Paranoia (067 of 170)

—of —
by Joseph Finder
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Macmillan: Paranoia

Paranoia by Joseph Finder. Copyright 2004 by Joseph Finder.
All Rights Reserved. Sharing not permitted.

Part Three: 34 (Cont'd)

The transfer was to take place within the next three weeks. I was completely freaked out. The North Carolina site was for strictly back-office stuff. A million miles away from R&D. I'd be useless to Wyatt there. And he'd blame me for screwing up. I could practically hear the guillotine blade rushing down on its tracks.

It's funny: not until I walked out of her office did I think about my dad, and then it really hit me. I couldn't move. I couldn't leave the old man here. Yet how could I refuse to go where Nora was sending me? Short of escalating—going over her head, or at least trying to, which would surely backfire on me—what choice did I have? If I refused to go to North Carolina, I'd have to resign from Trion, and then all hell would break loose.

It felt as if the whole building were revolving slowly; I had to sit down, had to think. As I passed by Noah Mordden's office he waggled his finger at me to summon me in.

"Ah, Cassidy," he said. "Trion's very own Julien Sorel. Do be nice to the Madame de Renal."

"Excuse me?" I said. I didn't know what the hell he was talking about.

In his signature Aloha shirt and his big round black glasses he was looking more and more like a caricature of himself. His IP phone rang, but naturally it wasn't any ordinary ring tone. It was a sound file clipped from David Bowie's "Suffragette City": "Oh wham bam thank you ma'am!"

"I suspect you impressed Goddard," he said. "But at the same time, you must also take care not to unduly antagonize your immediate superior. Forget Stendhal. You might want to read Sun Tzu." He scowled. "The ass you save could be your own."

Mordden's office was decorated with all sorts of strange things. There was a chessboard painstakingly laid out in mid-game, an H.P. Lovecraft poster, a large doll with curly blond hair. I pointed to the chessboard questioningly.

"Tal-Botvinnik, 1960," he said, as if that meant anything to me. "One of the great chess moves of all time. In any case, my point is, one does not besiege walled cities if it can be avoided. Moreover, and this is wisdom not from Sun Tzu but from the Roman emperor Domitian, if you strike at a king, you must kill him. Instead, you waged an attack on Nora without arranging air support in advance."

"I didn't intend to wage an attack."

"Whatever you intended to accomplish, it was a serious miscalculation, my friend. She will surely destroy you. Remember, Adam. Power corrupts. PowerPoint corrupts absolutely."

"She's transferring me to Research Triangle."

He cocked an eyebrow. "Could have been much worse, you know. Have you ever been to Jackson, Mississippi?"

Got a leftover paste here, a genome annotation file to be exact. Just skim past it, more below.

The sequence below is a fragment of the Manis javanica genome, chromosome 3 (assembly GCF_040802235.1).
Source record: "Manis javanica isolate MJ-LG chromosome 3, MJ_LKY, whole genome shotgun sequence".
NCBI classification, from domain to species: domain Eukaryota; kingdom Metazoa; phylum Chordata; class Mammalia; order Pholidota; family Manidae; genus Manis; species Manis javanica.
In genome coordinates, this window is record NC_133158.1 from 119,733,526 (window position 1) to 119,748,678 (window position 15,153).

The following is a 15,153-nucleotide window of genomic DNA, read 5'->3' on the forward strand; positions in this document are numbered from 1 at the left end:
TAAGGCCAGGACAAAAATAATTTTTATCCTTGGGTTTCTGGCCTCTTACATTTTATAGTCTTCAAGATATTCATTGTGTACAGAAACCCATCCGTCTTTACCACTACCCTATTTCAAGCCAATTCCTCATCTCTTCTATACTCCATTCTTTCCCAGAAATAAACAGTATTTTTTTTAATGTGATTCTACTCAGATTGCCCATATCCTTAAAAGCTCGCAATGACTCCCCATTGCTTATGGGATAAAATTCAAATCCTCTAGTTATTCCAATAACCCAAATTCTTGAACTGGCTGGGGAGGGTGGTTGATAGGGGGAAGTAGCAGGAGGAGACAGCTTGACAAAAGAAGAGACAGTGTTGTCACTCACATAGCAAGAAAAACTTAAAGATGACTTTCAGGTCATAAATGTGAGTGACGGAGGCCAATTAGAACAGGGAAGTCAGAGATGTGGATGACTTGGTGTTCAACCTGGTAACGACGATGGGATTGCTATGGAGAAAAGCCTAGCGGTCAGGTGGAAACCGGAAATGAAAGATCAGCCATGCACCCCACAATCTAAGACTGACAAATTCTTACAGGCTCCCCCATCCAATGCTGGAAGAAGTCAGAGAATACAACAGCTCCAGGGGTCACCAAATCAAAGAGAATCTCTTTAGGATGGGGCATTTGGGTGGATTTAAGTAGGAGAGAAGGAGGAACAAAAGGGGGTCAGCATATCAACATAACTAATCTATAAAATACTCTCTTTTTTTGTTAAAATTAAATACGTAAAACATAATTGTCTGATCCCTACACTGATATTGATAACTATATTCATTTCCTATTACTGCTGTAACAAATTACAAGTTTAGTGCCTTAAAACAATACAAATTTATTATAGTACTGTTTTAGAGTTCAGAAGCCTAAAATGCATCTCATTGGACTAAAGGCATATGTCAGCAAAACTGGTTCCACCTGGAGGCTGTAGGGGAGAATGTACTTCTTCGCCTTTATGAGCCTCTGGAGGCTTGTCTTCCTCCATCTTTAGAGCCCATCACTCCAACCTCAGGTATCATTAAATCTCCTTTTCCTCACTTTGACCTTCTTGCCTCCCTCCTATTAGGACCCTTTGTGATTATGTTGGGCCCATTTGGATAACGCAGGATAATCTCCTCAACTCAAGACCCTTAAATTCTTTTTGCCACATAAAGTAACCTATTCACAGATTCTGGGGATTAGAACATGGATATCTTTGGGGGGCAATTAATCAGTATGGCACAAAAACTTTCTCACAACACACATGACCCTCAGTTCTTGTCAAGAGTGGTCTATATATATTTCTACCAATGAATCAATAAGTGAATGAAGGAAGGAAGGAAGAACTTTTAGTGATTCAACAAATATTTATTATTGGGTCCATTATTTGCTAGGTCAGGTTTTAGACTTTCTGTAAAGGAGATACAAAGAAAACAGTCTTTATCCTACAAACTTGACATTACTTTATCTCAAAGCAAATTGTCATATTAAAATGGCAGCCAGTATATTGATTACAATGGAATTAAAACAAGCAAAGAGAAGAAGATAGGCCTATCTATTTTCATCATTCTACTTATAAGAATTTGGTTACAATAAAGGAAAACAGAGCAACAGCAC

I had, and I liked the place, but I was bummed and didn't feel like engaging in a long conversation with this strange dude. He made me nervous. I pointed to the ugly doll on the shelf and said, "That yours?"

"Love Me Lucille," he said. "A huge flop and one that, I'm proud to say, was my initiative."

"You engineered ... dolls?"

He reached over and squeezed the doll's hand, and it came to life, its scary-realistic eyes opening and then actually squinting with the animation of a human being. Its cupid's bow mouth opened and turned down into a frightening scowl.

"You've never seen a doll do that."

"And I don't think I ever want to again," I said.

Mordden allowed a glint of a smile. "Lucille has a full range of human facial expressions. She's fully robotic, and actually quite impressive. She whines, she gets fussy and annoying, just like a real baby. She requires burping. She gurgles, coos, even tinkles in her diaper. She exhibits alarming signs of colic. She does everything but get diaper rash. She has speech-localization, which means she looks at whoever's talking to her. You teach her to speak."

"I didn't know you did dolls."

"Hey, I can do anything I want here. I'm a Trion Distinguished Engineer. I invented it for my little niece, who refused to play with it. She thought it was creepy."

"It is kind of homely," I said.

"The sculpt was bad." He turned to the doll and spoke slowly. "Lucille? Say hello to our CEO."

Lucille turned her head slowly to Mordden. I could hear a faint mechanical whir. She blinked, scowled again, and began speaking in the deep voice of James Earl Jones, her lips forming the words: "Eat my shorts, Goddard."

"Jesus," I blurted out.

Lucille turned slowly to me, blinked again, and smiled sweetly.

"The technological guts inside this butt-ugly troll were way ahead of its time," Mordden said. "I developed a full multithreaded operating system that runs on an eight-bit processor. State-of-the-art artificial intelligence on some really tightly compiled code. The architecture's quite clever. Three separate ASICs in her fat tummy, which I designed."

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